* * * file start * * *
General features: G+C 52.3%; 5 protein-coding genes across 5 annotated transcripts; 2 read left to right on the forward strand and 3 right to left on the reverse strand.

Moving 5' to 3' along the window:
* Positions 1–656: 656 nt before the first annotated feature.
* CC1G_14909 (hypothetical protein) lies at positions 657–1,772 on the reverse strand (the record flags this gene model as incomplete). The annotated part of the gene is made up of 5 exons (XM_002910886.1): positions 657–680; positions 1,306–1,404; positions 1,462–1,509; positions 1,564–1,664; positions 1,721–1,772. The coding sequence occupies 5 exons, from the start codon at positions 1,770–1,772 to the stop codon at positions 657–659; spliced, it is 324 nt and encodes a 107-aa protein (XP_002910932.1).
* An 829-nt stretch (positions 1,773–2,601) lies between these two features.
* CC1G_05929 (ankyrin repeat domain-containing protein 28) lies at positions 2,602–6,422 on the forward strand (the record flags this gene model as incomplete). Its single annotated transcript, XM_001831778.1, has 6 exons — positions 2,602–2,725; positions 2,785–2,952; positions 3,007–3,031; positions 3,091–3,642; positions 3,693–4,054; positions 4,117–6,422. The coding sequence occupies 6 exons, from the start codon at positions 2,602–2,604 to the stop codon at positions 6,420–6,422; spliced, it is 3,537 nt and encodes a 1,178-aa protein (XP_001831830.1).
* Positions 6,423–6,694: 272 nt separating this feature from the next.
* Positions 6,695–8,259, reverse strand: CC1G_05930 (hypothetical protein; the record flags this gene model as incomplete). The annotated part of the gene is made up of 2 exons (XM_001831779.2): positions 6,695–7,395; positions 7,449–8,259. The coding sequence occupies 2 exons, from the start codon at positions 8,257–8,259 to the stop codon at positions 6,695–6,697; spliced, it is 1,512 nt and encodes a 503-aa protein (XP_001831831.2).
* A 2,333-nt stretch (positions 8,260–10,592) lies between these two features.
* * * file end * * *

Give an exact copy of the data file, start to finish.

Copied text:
General features: G+C 52.3%; 5 protein-coding genes across 5 annotated transcripts; 2 read left to right on the forward strand and 3 right to left on the reverse strand.

Moving 5' to 3' along the window:
* Positions 1–656: 656 nt before the first annotated feature.
* CC1G_14909 (hypothetical protein) lies at positions 657–1,772 on the reverse strand (the record flags this gene model as incomplete). The annotated part of the gene is made up of 5 exons (XM_002910886.1): positions 657–680; positions 1,306–1,404; positions 1,462–1,509; positions 1,564–1,664; positions 1,721–1,772. The coding sequence occupies 5 exons, from the start codon at positions 1,770–1,772 to the stop codon at positions 657–659; spliced, it is 324 nt and encodes a 107-aa protein (XP_002910932.1).
* An 829-nt stretch (positions 1,773–2,601) lies between these two features.
* CC1G_05929 (ankyrin repeat domain-containing protein 28) lies at positions 2,602–6,422 on the forward strand (the record flags this gene model as incomplete). Its single annotated transcript, XM_001831778.1, has 6 exons — positions 2,602–2,725; positions 2,785–2,952; positions 3,007–3,031; positions 3,091–3,642; positions 3,693–4,054; positions 4,117–6,422. The coding sequence occupies 6 exons, from the start codon at positions 2,602–2,604 to the stop codon at positions 6,420–6,422; spliced, it is 3,537 nt and encodes a 1,178-aa protein (XP_001831830.1).
* Positions 6,423–6,694: 272 nt separating this feature from the next.
* Positions 6,695–8,259, reverse strand: CC1G_05930 (hypothetical protein; the record flags this gene model as incomplete). The annotated part of the gene is made up of 2 exons (XM_001831779.2): positions 6,695–7,395; positions 7,449–8,259. The coding sequence occupies 2 exons, from the start codon at positions 8,257–8,259 to the stop codon at positions 6,695–6,697; spliced, it is 1,512 nt and encodes a 503-aa protein (XP_001831831.2).
* A 2,333-nt stretch (positions 8,260–10,592) lies between these two features.